The expression Decalogue as the “Ten Words” written in two tablets of stone are primarily found in the book of Deuteronomy (see Deut. 5:22).  In Exodus the expression is secondary since the list includes twelve, and not ten.  The Catholic tradition following the study of St. Augustine and the early Fathers of the Church followed that of Deuteronomy, while other denominations except the Lutherans (which follows the catholic tradition) follow Exodus 20.

The Decalogue sum up and proclaim God’s law.  When Jesus came “to fulfill the law” He imbued it with a spirit - the spirit of love.  In fact He summarized it further into two:  the love of God and the love of neighbor.  It is in this twofold command of Christ that the ten commandments are to be interpreted, a command which forms a single unity, the commandment to love - the fullness of the law of God.

Understanding the Ten Commandments
In its final draft, the Catholic Faith Catechism observed three values which somehow distract the Filipinos from the right understanding, and living, the Commandments of God.  First it observed that our understanding is motivated by sin and they are explained to us solely in terms of breaking a law.  I could not judge the beautiful intention of one of our parishioners who handed me a long list of sins and transgressions against the ten commandments, but to present it as such could distract us from the real intention of the Laws of God and why He gave such in the first place.  It is this kind of thinking that makes God’s laws a burden, a restriction to our freedoms and makes the Lawgiver some kind of a spooky cop out on the watch for any misbehavior. Presented as “sins” the commandments earned a bad name and puts them side by side with the way we view, observe and treat our traffic laws - in the absence of a policeman we readily ignore them.  External compliance becomes the rule with absolute disregard for the spirit of the law which is love, and confession becomes a washing machine (anyway we could always confess our sins!) rather than a sacrament which spurs us on to conversion.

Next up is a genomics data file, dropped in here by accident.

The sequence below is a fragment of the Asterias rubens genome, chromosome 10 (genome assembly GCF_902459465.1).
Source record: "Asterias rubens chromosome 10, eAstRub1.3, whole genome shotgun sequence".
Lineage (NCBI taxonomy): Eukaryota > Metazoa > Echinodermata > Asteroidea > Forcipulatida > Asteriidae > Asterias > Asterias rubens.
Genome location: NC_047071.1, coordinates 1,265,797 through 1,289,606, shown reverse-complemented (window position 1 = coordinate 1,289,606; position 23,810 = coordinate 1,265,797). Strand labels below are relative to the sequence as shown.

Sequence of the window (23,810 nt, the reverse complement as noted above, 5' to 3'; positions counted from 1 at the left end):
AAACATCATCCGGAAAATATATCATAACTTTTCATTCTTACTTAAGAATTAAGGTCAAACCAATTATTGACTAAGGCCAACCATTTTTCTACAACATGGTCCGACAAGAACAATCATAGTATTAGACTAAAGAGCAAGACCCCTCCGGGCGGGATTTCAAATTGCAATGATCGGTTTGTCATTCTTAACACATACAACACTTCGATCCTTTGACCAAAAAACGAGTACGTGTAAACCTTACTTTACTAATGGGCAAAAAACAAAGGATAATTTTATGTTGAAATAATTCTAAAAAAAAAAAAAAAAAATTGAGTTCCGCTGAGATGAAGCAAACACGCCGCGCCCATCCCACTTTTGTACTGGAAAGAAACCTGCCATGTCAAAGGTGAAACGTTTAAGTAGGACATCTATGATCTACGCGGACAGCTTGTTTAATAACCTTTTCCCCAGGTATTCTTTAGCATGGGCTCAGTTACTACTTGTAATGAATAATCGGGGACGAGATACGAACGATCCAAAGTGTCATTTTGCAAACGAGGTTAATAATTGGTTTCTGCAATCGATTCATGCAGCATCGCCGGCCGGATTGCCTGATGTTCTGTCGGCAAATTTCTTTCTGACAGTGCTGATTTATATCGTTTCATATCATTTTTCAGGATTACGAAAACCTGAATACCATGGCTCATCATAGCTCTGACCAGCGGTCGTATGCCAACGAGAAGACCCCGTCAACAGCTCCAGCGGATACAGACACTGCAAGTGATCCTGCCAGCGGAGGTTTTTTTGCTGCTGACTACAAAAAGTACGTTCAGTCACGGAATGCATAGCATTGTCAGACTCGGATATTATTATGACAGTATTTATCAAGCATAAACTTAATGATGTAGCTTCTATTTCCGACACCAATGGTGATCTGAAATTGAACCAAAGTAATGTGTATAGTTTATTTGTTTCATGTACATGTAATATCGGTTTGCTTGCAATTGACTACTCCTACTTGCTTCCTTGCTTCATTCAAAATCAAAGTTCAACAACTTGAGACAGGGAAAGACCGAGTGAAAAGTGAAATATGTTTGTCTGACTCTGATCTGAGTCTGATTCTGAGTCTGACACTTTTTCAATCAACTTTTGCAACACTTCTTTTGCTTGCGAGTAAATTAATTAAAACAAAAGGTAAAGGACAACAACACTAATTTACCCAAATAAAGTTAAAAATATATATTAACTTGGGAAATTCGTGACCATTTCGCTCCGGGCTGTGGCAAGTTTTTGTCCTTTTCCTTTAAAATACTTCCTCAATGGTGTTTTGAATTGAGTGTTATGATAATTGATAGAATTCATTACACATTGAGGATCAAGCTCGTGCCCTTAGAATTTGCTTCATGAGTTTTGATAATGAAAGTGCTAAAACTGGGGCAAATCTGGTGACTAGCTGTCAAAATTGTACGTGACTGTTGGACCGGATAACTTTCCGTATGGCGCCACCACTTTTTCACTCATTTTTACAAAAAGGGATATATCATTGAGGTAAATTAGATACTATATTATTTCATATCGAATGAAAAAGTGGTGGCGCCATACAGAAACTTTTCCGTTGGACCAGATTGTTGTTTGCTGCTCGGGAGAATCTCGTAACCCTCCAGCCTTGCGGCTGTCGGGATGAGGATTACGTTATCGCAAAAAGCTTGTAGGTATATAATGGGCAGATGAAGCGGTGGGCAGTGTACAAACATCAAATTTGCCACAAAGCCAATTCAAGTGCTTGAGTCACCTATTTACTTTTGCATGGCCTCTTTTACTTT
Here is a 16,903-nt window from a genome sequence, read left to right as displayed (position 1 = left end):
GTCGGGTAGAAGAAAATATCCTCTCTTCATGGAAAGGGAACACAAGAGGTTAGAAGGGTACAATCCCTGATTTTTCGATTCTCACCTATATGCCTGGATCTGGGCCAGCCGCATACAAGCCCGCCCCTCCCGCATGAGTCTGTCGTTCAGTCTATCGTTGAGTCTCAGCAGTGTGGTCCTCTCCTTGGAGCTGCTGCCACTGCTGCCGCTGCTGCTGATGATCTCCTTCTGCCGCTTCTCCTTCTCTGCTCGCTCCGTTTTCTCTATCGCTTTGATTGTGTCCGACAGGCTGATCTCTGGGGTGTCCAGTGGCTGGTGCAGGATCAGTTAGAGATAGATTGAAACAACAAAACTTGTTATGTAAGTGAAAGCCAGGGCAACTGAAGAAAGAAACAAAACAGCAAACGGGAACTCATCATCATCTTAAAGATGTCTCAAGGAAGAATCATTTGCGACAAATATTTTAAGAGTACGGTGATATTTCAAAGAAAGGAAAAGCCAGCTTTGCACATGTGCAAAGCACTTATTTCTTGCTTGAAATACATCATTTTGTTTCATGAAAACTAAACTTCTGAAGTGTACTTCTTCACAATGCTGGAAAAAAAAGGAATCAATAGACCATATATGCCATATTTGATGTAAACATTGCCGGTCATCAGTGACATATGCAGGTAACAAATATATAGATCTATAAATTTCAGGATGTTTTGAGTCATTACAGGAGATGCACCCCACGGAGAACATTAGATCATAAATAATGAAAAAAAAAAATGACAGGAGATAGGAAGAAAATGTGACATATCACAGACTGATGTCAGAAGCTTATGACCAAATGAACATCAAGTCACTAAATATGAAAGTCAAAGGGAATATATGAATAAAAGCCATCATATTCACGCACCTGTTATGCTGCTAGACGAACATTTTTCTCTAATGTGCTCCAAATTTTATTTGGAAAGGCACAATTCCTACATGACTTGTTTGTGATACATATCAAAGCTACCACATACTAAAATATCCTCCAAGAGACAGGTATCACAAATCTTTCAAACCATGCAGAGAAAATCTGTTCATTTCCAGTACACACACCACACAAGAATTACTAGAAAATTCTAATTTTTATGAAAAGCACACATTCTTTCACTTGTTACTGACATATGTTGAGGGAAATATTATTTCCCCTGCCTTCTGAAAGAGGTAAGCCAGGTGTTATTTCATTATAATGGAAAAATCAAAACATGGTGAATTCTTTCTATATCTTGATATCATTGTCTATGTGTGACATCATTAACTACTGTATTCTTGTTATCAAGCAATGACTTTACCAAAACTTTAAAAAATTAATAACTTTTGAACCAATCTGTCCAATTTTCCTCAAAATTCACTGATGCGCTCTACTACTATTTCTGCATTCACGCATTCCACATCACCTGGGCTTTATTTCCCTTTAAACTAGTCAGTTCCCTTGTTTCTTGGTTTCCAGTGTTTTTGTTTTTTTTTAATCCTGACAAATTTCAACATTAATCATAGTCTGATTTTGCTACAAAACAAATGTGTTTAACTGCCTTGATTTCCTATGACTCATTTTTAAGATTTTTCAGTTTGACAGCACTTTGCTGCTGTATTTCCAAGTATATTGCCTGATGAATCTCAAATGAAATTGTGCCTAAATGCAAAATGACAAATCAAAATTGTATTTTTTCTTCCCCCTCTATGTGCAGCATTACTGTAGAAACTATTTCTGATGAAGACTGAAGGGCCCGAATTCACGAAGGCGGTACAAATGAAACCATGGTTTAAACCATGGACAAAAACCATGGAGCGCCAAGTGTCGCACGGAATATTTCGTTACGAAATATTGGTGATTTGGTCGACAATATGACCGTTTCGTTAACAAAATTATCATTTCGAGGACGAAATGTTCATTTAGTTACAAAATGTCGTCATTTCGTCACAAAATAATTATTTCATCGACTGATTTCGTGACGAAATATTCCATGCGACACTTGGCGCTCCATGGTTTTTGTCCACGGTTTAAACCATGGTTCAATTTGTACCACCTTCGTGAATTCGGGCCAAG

Second, the Catechism observed that the Filipino’s observance of these commandments are “motivated by fear of punishment for sin.” In our observance of the comamndments, instead of being motivated by love we are motivated by the fear of gaba - we avoid trangressing the commandments of God because of the gaba or the punishment that may befall us.
Third, because of the second observation, we have with us “a legalistic and juridical mind-set characterized by minimalistic attitudes to morality.”  As a priest I encounter not a few who would approach me and ask questions like, “Did I fulfill my Sunday obligation when I arrived during the homily?  Do I violate the seventh commandment  by petting around with my girlfriend?  How much am I allowed to take money without permission before it is considered stealing?  Is this included in this commandment or not?  How far can we go before committing mortal sin?”  We are fond of playing around with the commandments, stretching it to the limit by reasoning, to justify an evil heart.